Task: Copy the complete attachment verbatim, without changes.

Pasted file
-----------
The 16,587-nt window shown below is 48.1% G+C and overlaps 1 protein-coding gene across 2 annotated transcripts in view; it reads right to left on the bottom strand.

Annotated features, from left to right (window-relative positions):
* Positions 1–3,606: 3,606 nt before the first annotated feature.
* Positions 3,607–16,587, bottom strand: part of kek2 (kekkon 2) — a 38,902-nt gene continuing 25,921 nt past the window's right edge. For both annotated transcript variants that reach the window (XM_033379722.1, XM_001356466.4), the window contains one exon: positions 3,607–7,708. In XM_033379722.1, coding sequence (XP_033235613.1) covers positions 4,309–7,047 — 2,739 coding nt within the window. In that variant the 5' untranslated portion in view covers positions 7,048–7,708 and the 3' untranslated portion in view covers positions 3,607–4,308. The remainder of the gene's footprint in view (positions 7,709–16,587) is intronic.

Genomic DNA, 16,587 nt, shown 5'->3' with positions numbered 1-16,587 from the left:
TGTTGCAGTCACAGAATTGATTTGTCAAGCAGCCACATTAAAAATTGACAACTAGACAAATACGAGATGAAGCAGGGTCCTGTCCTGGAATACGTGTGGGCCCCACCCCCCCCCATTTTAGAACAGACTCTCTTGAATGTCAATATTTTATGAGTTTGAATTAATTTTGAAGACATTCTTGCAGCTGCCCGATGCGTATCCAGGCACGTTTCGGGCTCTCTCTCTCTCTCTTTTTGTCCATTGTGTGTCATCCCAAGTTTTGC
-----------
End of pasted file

The 16,587-nt window shown below is 48.1% G+C and overlaps 1 protein-coding gene across 2 annotated transcripts in view; it reads right to left on the bottom strand.

Annotated features, from left to right (window-relative positions):
* Positions 1–3,606: 3,606 nt before the first annotated feature.
* Positions 3,607–16,587, bottom strand: part of kek2 (kekkon 2) — a 38,902-nt gene continuing 25,921 nt past the window's right edge. For both annotated transcript variants that reach the window (XM_033379722.1, XM_001356466.4), the window contains one exon: positions 3,607–7,708. In XM_033379722.1, coding sequence (XP_033235613.1) covers positions 4,309–7,047 — 2,739 coding nt within the window. In that variant the 5' untranslated portion in view covers positions 7,048–7,708 and the 3' untranslated portion in view covers positions 3,607–4,308. The remainder of the gene's footprint in view (positions 7,709–16,587) is intronic.

Genomic DNA, 16,587 nt, shown 5'->3' with positions numbered 1-16,587 from the left:
TGTTGCAGTCACAGAATTGATTTGTCAAGCAGCCACATTAAAAATTGACAACTAGACAAATACGAGATGAAGCAGGGTCCTGTCCTGGAATACGTGTGGGCCCCACCCCCCCCCATTTTAGAACAGACTCTCTTGAATGTCAATATTTTATGAGTTTGAATTAATTTTGAAGACATTCTTGCAGCTGCCCGATGCGTATCCAGGCACGTTTCGGGCTCTCTCTCTCTCTCTTTTTGTCCATTGTGTGTCATCCCAAGTTTTGC